ON OCTOBER 18TH, President Xi Jinping will preside in Beijing over the most important political event in five years. At the Communist Party’s 19th congress much will be made of the triumphs achieved in nearly four decades of reform and opening up. So expect a glossing over of one part of that process where progress has largely stalled: the “internationalisation” of China’s currency, the yuan.This seems odd. Just a year ago, the yuan became the fifth currency in the basket that forms the IMF’s Special Drawing Right (SDR). This marked, in the words of Zhou Xiaochuan, China’s central-bank governor, in a recent interview with Caijing, a financial magazine, “historic progress”. Symbolically, China’s monetary system had been awarded the IMF’s seal of approval. A further boost to prestige was the
Thousands of shops in the UK will ignore the Royal Mint’s deadline to stop accepting old £1 coins, despite warnings that it could create chaos, The Telegraph reported. A trade association representing 170,000 small shops has advised members to continue taking the round £1 coins, which ceased to be legal tender on Sunday. Poundland, the discount store, has also said it will continue to let customers use the old coins, of which 500 million remain in circulation, to pay for items beyond the cut-off point. Bosses described the move as a “no-brainer”. The Royal Mint and the Treasury are understood to have told businesses that they want a “clean break” from the round pound to avoid potential chaos being created by some shops continuing to accept them as payment. Officials are worried that a
What's the best way to use an inheritance?It's a question worth considering, with the U.S. on the cusp of a significant wealth transfer. Baby Boomers are poised to inherit $ 12 trillion from their parents and then in the coming decades, pass on an estimated $ 30 trillion to their own heirs.If you receive an inheritance, the first thing to do is pause, said Gail Cohen, chair of the board or directors and general trust counsel for Fiduciary Trust Company International. Take time to grieve and process the loss of your loved one."I don't think any big decisions should be made during that period of time," she said.Before you start spending, take stock of any obligations or costs around the inheritance, said Susan Bradley, a certified financial planner and the founder of the Sudden Money Institu...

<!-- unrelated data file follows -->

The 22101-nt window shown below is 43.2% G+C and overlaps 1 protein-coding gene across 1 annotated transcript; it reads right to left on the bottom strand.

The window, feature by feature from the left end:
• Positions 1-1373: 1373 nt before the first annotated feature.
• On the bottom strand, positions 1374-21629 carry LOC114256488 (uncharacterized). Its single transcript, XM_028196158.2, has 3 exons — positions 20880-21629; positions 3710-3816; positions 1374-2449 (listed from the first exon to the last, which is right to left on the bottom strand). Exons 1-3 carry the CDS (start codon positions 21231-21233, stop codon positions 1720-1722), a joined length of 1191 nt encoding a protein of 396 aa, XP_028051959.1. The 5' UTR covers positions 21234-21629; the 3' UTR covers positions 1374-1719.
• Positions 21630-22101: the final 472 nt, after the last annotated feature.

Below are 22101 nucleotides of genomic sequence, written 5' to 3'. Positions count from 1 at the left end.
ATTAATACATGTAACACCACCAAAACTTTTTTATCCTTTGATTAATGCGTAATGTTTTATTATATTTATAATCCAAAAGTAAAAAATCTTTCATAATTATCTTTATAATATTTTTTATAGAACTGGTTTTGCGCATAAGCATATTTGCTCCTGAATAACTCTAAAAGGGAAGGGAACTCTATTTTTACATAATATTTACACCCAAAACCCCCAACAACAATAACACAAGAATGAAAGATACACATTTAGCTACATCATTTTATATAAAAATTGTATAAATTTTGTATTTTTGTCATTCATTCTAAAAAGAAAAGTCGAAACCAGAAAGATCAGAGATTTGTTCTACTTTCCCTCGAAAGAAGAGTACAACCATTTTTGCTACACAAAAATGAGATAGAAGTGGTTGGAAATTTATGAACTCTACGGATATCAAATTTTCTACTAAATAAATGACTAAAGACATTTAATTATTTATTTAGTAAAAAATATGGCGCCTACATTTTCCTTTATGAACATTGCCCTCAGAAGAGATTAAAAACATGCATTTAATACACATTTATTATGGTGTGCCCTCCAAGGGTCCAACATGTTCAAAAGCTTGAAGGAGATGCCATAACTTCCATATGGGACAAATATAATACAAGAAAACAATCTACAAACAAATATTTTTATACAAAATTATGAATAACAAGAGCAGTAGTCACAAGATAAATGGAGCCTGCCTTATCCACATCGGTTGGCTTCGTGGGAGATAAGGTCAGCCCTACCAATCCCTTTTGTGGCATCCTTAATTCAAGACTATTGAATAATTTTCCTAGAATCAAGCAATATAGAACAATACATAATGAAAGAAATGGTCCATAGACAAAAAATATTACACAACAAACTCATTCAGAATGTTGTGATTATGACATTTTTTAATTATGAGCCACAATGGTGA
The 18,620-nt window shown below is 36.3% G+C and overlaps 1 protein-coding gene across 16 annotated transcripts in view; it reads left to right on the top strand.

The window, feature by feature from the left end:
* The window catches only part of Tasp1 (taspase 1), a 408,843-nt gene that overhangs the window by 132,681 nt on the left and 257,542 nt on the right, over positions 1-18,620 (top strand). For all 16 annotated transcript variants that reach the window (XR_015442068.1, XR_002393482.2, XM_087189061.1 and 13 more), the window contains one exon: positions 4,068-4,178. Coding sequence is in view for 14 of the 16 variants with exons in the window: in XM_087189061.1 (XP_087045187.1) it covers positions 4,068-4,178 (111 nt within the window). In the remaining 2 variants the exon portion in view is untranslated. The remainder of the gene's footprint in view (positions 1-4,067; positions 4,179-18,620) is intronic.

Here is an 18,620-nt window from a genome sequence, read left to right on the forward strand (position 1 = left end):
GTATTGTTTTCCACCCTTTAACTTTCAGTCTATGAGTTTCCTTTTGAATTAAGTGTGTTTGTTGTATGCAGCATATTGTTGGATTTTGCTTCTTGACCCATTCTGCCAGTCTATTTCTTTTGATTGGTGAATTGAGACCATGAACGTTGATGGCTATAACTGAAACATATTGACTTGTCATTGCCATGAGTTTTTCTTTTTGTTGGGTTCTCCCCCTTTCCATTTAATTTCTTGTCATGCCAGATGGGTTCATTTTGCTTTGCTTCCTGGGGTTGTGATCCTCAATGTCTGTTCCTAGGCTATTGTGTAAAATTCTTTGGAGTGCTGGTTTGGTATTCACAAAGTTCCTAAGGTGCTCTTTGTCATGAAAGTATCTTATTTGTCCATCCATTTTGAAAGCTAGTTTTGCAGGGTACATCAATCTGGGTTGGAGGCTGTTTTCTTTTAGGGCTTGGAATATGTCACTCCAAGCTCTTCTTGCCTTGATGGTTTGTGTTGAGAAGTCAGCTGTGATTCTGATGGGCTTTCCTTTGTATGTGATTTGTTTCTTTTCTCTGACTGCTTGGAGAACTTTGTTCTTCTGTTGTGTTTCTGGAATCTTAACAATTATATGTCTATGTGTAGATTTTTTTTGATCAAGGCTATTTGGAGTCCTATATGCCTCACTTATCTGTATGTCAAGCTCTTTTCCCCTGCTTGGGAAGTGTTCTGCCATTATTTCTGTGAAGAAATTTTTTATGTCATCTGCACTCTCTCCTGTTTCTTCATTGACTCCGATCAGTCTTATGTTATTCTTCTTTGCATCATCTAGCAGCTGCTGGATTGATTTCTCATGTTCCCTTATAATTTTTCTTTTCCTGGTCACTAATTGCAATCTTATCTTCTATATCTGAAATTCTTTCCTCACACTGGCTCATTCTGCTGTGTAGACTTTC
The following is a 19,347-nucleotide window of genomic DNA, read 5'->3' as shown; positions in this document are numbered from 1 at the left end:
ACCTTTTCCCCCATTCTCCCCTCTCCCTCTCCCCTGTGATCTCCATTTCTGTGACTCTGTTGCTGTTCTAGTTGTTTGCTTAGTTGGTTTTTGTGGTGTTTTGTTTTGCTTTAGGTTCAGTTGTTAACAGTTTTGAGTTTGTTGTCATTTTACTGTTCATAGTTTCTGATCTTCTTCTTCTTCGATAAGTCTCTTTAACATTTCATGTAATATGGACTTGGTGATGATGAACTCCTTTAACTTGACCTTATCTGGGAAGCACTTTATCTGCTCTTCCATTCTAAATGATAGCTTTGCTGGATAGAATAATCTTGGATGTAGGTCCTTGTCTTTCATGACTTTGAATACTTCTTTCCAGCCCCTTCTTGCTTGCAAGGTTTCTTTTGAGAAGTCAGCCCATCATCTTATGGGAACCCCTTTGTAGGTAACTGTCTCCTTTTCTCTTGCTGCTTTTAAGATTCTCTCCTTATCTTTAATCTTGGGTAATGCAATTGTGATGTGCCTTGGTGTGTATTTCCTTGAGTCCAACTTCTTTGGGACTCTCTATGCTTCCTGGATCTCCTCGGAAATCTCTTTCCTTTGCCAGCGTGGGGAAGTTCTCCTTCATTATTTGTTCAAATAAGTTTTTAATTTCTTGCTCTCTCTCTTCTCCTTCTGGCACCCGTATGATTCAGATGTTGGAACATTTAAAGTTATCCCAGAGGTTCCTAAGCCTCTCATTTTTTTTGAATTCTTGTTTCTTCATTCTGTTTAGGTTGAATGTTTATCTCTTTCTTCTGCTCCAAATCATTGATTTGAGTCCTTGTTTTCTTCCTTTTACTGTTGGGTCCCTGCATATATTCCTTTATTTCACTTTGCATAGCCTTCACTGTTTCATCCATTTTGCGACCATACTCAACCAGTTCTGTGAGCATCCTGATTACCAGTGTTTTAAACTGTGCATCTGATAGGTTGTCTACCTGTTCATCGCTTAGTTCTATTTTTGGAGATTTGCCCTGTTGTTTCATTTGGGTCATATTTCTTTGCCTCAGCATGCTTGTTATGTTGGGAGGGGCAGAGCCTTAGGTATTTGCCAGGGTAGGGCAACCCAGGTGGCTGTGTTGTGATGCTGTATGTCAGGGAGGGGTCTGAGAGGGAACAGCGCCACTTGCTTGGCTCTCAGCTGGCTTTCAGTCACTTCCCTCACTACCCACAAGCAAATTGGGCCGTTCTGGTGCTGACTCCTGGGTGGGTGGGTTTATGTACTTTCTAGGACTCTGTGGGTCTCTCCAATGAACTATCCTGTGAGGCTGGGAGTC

President Donald Trump on Wednesday said that, "in a sense," gains made by private financial markets reduce the national debt. The claim is incorrect on its face, but it does point to how the president views the economic interplay between the federal government and Wall Street."The country — we took it over and owed over $ 20 trillion," Trump said in an interview on Fox News, referring to the total national debt, which has hovered near $ 20 trillion since early 2016."As you know, the last eight years, [the federal government] borrowed more than it did in the whole history of our country," Trump said. "So they borrowed more than $ 10 trillion, right? And yet we picked up $ 5.2 trillion just in the stock market. Possibly picked up the whole thing in terms of the first nine months, in terms o
Company benefits and perks are an essential and much appreciated part of compensation, but staying on top of changes every fall can be a chore."Most people don't look at their complete packages every year," said Eric Roberge, certified financial planner and founder of Beyond Your Hammock. "They just do [the minimum] — what they have to do."Here are the areas that warrant special attention, along with the questions financial advisors suggest you ask before choosing your company benefits.Roberge asks his clients to answer these questions:Do you have a matching contribution?Are you taking full advantage of it?Have the investment options (especially mutual funds) changed?Are you allocated correctly?Should you rebalance?It's important to pay attention to how you save, advisors said."One thing t